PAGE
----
ANCHORAGE (AP) -- While the number of work-related deaths in Alaska declined in the 1990s, the number last year increased for the second year in a row, according to the Alaska Department of Health and Social Services.
There were 64 work-related deaths in 2001, up from 54 the previous year, and up from a low of 42 in 1999. The increase between 2000 and 2001 amounts to an 18.5 percent increase.
Deborah Hull-Jilly, lead field investigator for the agency's Occupational Injury Prevention Program, blamed last year's increase on two incidents that together killed 25 people -- the sinking of the Arctic Rose fishing vessel in the Bering Sea on April 2 and the crash of a PenAir plane in Dillingham on Oct. 10.
''The multiple events skew the numbers,'' Hull-Jilly said Thursday.
Commercial fishing and aviation continue to be the two areas that keep Alaska in the No. 1 spot nationwide for work-related fatalities, she said.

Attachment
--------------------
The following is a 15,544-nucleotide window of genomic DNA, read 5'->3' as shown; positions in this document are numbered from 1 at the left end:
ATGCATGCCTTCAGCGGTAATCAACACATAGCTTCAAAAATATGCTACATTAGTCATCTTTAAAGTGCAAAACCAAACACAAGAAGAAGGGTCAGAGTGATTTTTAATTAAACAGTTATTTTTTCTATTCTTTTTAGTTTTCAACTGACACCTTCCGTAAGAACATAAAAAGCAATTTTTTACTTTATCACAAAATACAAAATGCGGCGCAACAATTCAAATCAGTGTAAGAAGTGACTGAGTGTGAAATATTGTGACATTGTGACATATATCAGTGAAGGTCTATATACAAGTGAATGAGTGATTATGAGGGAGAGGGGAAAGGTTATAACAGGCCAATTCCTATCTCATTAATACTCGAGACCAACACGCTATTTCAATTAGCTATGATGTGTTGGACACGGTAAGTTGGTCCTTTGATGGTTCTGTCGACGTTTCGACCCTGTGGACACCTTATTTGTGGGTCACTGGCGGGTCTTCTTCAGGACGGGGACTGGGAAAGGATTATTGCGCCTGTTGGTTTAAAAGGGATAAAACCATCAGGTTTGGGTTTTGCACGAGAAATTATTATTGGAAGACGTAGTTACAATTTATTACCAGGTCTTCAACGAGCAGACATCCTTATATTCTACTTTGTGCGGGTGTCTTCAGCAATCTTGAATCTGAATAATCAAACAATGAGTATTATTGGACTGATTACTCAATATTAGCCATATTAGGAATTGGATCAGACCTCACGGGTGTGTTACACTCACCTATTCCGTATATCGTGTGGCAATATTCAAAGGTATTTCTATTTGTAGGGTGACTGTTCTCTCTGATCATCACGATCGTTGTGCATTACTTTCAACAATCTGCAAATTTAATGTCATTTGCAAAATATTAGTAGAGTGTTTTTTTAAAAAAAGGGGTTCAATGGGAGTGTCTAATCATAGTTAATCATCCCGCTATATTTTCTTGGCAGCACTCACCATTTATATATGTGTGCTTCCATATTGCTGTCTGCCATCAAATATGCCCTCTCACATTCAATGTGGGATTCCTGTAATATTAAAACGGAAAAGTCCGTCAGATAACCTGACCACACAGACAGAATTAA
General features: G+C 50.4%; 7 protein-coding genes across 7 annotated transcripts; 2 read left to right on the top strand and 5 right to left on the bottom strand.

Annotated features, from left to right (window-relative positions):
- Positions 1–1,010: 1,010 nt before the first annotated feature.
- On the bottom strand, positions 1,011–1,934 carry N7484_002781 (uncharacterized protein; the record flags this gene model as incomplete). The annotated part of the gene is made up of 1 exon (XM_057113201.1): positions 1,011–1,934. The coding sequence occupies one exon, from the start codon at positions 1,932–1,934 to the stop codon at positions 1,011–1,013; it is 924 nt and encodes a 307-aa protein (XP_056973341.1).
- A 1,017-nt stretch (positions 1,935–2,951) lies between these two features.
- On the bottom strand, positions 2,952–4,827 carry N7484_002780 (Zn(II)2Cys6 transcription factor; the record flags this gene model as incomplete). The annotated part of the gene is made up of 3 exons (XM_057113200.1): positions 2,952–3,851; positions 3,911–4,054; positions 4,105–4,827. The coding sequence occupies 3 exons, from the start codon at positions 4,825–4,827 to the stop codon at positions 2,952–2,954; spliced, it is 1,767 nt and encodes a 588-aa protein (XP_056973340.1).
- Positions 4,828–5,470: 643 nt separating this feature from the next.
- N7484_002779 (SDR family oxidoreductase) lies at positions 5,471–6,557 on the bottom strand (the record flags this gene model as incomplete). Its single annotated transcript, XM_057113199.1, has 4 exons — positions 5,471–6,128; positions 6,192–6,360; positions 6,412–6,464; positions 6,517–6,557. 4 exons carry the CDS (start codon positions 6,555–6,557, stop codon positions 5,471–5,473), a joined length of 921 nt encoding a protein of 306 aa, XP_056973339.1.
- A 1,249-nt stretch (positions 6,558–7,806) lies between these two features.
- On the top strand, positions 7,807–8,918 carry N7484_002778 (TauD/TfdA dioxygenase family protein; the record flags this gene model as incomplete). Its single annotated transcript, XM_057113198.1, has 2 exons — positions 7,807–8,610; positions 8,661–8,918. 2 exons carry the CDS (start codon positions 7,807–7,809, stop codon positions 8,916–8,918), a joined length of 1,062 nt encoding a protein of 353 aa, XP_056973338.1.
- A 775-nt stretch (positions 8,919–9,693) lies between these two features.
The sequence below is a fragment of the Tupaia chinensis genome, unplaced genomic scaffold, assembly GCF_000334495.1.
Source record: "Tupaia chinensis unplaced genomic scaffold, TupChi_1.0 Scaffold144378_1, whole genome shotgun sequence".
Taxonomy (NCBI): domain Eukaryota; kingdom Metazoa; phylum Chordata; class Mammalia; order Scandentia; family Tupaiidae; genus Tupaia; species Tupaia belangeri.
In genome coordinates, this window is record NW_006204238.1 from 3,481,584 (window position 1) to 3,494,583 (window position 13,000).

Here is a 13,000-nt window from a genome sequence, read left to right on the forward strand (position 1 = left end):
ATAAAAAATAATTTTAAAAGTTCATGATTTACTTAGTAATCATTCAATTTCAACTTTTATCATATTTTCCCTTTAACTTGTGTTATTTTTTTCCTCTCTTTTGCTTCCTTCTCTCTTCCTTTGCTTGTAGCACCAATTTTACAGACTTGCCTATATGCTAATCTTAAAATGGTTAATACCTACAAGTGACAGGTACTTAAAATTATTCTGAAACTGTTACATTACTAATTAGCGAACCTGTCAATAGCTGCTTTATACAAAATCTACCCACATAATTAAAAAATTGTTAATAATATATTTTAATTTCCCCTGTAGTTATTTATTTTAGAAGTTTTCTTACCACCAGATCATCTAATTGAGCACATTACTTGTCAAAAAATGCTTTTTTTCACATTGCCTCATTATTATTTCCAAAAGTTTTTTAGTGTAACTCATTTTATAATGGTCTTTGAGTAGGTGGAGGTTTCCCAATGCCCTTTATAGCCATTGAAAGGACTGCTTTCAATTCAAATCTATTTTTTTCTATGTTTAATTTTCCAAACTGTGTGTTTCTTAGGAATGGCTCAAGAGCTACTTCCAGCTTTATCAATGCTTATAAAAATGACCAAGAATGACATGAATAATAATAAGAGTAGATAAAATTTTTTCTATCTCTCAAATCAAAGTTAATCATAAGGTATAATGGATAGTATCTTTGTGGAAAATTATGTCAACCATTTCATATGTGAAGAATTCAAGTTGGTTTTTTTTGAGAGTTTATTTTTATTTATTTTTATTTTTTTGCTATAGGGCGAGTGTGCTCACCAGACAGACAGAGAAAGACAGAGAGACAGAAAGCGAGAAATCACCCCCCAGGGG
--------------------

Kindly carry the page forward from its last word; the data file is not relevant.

In the 1980s, Alaska had a rate of about 35 deaths per 100,000 workers -- five times higher than the national average. In the 1990s, the rate fell to just under 22 deaths per 100,000 workers.
If the multiple-death events hadn't occurred, Alaska's rate for 2000 and 2001 would have gone down, Hull-Jilly said.
''I think that tells us we are on the right track,'' she said.
Thirty-nine percent of the work-related deaths last year in Alaska were in commercial fishing. The number of fatalities -- 25 -- was the highest since 1992 when there were 35 fatalities.
Fishing in Alaska is more extreme than in other areas of the country, Hull-Jilly said.
''Our hazard is in the Bering Sea where the weather is harsher, the water is colder,'' she said.
Forty-seven workers died last year from transportation-related injuries, including six pilots or co-pilots. The category represented 73 percent of all work-related deaths. Of those, 26 people died of drowning, and all but one of those deaths involved either a boat or some other type of watercraft.
Other work-related deaths included laborers, executives and managers, and a logger.
© 2018. All Rights Reserved. | Contact Us